Iris In Landscape Design: Tips On Using Iris In Landscaping

When it comes to flowers, none can more adequately fill this need than tall bearded iris. Only a few clumps of Iris in the landscape design strategically placed are required to put on a “show” in a small garden in late May and early June.

It is not without reason that tall bearded iris have been called the “poor man’s orchid.”

blooming Iris in the landscape Pin

The exquisite beauty, airy grace, and even form bear a strong resemblance to the orchid. In addition, ease of cultivation and adaptability to innumerable garden purposes have given iris a top place among garden favorites.

Provided they are grown in full sunlight, these tall bearded iris may be placed against the house, beside a stone wall or fence, in front of shrubbery, in beds devoted to iris aloneóeither in masses of one variety or in small clumps of many types – or where there is more space, as part of a mixed flower border.

Before planting iris, it is important to visualize them in bloom and plan the effects you wish to achieve even before the first rhizome is purchased.

Iris Planting Ideas

An interesting way to plant them is in small clumps of about three rhizomes of one variety at some focal point in the garden, near the house, against a fence or garden gate, or in front of a flowering shrub that blooms at the same time. These clumps may be planted by themselves or in combination with clumps of two or three other varieties to achieve a specific color effect.

However, in choosing varieties, it is important to remember that iris placed near each other must bloom at the same time and preferably should be of a different height to give contrast in form and color. The iris season may be extended for as long as five-week by a judicious choice of early, midseason, and late varieties.

While no arbitrary rules can be set down regarding the effect achieved by various colors, experience has shown that tall bearded iris of clear colors, such as blue, white, yellow, and purple, should be used for definite spots of color.

Warm Colors

Those of warm colors – reds, browns, tans bronzes, etc. – should be used when they are to be viewed at close range. They are not very good for the general garden effect but fulfill a real purpose when used to enhance the house’s attractive architectural details.

Muted blends and plicatas (iris which have one ground color sanded and dotted with a deeper color) also have a minimal garden effect but are engaging as specimens. Bicolors, such as the white and purple amoena type and the gold and maroon variegata group, should be planted by themselves or with varieties that are the same shade as one of their colors.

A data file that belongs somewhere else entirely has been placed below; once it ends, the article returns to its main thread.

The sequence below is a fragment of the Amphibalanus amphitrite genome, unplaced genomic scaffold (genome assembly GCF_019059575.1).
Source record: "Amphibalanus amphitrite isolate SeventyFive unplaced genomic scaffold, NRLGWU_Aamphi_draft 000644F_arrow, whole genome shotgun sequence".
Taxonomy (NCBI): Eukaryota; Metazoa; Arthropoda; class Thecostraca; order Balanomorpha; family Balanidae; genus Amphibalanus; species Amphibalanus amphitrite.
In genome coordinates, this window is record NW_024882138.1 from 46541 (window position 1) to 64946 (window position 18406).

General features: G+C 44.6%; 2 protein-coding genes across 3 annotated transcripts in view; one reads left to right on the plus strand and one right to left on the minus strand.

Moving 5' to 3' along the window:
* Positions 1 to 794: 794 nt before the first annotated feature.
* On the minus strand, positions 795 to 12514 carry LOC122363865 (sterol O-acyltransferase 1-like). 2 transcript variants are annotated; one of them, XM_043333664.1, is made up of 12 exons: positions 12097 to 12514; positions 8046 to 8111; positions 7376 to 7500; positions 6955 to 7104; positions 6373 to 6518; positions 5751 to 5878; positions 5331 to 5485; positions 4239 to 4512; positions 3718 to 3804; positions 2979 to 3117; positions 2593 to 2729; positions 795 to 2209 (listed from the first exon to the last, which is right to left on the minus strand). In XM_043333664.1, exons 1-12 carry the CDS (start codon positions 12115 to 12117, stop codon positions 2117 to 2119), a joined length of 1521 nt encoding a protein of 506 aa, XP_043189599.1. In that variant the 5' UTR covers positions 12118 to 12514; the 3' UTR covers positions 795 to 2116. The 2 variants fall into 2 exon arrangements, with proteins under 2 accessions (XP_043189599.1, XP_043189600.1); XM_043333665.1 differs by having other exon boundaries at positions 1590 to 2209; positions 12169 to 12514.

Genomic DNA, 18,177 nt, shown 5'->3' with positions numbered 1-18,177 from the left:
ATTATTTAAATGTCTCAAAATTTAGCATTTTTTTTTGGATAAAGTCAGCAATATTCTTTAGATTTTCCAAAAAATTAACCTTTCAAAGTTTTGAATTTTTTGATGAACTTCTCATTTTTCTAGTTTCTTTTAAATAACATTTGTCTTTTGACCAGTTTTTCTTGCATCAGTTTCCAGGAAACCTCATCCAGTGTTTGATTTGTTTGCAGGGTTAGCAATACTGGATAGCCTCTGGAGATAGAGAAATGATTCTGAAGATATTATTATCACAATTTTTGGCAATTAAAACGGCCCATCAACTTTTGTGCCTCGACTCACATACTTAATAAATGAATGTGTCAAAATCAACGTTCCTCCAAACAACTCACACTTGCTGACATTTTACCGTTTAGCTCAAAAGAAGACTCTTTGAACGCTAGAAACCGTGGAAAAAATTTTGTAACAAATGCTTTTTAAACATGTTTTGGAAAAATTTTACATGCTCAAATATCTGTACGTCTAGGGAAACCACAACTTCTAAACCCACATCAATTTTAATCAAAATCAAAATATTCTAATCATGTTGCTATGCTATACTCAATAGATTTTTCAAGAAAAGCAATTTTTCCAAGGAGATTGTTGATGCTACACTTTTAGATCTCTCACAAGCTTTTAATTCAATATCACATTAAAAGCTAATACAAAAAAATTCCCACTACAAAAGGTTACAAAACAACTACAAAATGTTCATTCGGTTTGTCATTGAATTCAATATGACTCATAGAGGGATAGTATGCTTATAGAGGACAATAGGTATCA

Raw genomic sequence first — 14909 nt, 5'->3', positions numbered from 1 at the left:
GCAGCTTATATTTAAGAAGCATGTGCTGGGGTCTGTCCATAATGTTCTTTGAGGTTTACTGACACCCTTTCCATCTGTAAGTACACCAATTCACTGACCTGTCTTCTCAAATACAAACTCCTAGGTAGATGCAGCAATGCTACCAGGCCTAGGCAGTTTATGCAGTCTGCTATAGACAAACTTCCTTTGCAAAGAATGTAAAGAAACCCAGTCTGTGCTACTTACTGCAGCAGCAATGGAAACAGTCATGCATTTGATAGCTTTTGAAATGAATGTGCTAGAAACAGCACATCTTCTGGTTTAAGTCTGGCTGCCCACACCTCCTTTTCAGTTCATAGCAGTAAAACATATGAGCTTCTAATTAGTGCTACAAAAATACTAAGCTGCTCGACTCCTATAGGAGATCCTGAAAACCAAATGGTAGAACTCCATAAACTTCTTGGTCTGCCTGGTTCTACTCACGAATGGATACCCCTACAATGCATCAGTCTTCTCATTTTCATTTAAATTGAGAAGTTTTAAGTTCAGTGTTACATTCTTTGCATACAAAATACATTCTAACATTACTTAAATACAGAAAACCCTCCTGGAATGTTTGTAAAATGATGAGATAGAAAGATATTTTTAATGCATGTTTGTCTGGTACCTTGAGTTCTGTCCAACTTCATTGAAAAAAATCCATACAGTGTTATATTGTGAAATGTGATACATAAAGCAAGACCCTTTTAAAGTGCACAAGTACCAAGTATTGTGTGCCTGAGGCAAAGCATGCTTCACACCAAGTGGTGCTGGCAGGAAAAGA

Pastel tints such as the new coral pinks with tangerine beards, pale blues, and creamy yellows are good companions or foils for stronger colors. One of our favorite color combinations is a companion planting of iris in medium blue, creamy yellow, and brown. 

Near Flowering Shrubs

Still another effective way of planting iris is to place them in front of, or near, a flowering shrub that blooms at the same time, such as Spiraea vanhouttei, which flowers late in May.

With this shrub, one should use early-flowering varieties of tall bearded iris, and because of its intense whiteness, it is well to place the iris clumps a little to the side rather than directly in front of it.

A beautiful shrub that invariably blooms with the bulk of midseason iris varieties is the lacy dusty pink beauty-bush, Kolkwitzia amabilis. Innumerable combinations of iris suggest themselves.

Flowering somewhat later is the pink-flowered shrub Weigela roses, which could be planted iris of deep rose blend and orchid pink or orange-yellow and deep purple).

To wind up the season, there is mock-orange, Philadelphus coronarius, whose sweet fragrance mingles with the scent of the fragrant iris. Late-blooming iris varieties with yellow and a luminous deep blue blend are attractive complements here. While not all tall bearded iris are fragrant, many of them are, and their delicate scent coupled with their rainbow colors can make even a small garden seem like a little patch of Eden.

Siberian iris, which blooms simultaneously as the late-flowering tall bearded iris, are especially exquisite when planted with Oriental poppies. The contrast in color of the Siberian iris, which comes in clear shades of light to dark blue, white, and purple, with the brilliant reds and pinks of Oriental poppies, is particularly striking.

Before selecting iris varieties for your garden, it is best to see them in bloom. This can readily be done during their flowering season when many iris fanciers and hybridizers throughout the country welcome visitors to their gardens.

Planting Directions

Tall bearded iris responds best when planted in full sun and well-drained soil. The soil should be prepared to receive the rhizomes by being turned and mixed with a bit of humus and bonemeal or superphosphate.

Each “fan” should then be set in a hole about 6″ inches in diameter and about 7″ or 8″ inches deep. Finally, a small mound of earth should be made in each hole to rest the bottom of the rhizome.

The roots of the iris should then be spread out, covered with soil, and tamped down. When the iris is planted correctly, the top of the rhizome will be covered flush with the ground’s surface.

The best time for planting iris is late July and August to make proper root growth before cold weather sets in. It is advisable to cover them the first fall and winter with a little excelsior or salt hay, which may be removed in early spring.

At that time, the plants should be pushed down and firmed. As a protection against the iris borer, an application of a good insecticide, either in the form of dust or spray, is desirable. This should be done at intervals of about ten days from mid-April until the iris begin to flower.